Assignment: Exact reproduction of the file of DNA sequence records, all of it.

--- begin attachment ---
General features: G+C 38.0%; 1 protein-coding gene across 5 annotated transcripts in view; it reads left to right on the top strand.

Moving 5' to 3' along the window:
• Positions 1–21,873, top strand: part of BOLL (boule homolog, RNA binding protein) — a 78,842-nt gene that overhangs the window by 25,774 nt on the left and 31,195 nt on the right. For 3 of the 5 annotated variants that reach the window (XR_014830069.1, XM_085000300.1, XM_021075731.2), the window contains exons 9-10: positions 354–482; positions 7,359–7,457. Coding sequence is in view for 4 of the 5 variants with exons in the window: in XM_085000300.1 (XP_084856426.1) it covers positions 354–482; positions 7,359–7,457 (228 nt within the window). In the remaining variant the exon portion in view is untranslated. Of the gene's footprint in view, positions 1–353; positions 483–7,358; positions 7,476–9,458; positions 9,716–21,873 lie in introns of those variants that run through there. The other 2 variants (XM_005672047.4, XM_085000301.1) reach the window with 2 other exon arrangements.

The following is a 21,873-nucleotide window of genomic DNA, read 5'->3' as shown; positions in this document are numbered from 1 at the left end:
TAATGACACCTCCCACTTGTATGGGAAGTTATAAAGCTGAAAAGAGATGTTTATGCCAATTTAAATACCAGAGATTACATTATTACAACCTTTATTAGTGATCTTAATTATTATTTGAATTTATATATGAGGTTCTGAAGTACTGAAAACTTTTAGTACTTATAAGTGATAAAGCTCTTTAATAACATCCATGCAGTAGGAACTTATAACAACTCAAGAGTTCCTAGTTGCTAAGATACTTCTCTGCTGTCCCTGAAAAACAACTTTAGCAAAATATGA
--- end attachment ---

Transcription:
General features: G+C 38.0%; 1 protein-coding gene across 5 annotated transcripts in view; it reads left to right on the top strand.

Moving 5' to 3' along the window:
• Positions 1–21,873, top strand: part of BOLL (boule homolog, RNA binding protein) — a 78,842-nt gene that overhangs the window by 25,774 nt on the left and 31,195 nt on the right. For 3 of the 5 annotated variants that reach the window (XR_014830069.1, XM_085000300.1, XM_021075731.2), the window contains exons 9-10: positions 354–482; positions 7,359–7,457. Coding sequence is in view for 4 of the 5 variants with exons in the window: in XM_085000300.1 (XP_084856426.1) it covers positions 354–482; positions 7,359–7,457 (228 nt within the window). In the remaining variant the exon portion in view is untranslated. Of the gene's footprint in view, positions 1–353; positions 483–7,358; positions 7,476–9,458; positions 9,716–21,873 lie in introns of those variants that run through there. The other 2 variants (XM_005672047.4, XM_085000301.1) reach the window with 2 other exon arrangements.

The following is a 21,873-nucleotide window of genomic DNA, read 5'->3' as shown; positions in this document are numbered from 1 at the left end:
TAATGACACCTCCCACTTGTATGGGAAGTTATAAAGCTGAAAAGAGATGTTTATGCCAATTTAAATACCAGAGATTACATTATTACAACCTTTATTAGTGATCTTAATTATTATTTGAATTTATATATGAGGTTCTGAAGTACTGAAAACTTTTAGTACTTATAAGTGATAAAGCTCTTTAATAACATCCATGCAGTAGGAACTTATAACAACTCAAGAGTTCCTAGTTGCTAAGATACTTCTCTGCTGTCCCTGAAAAACAACTTTAGCAAAATATGA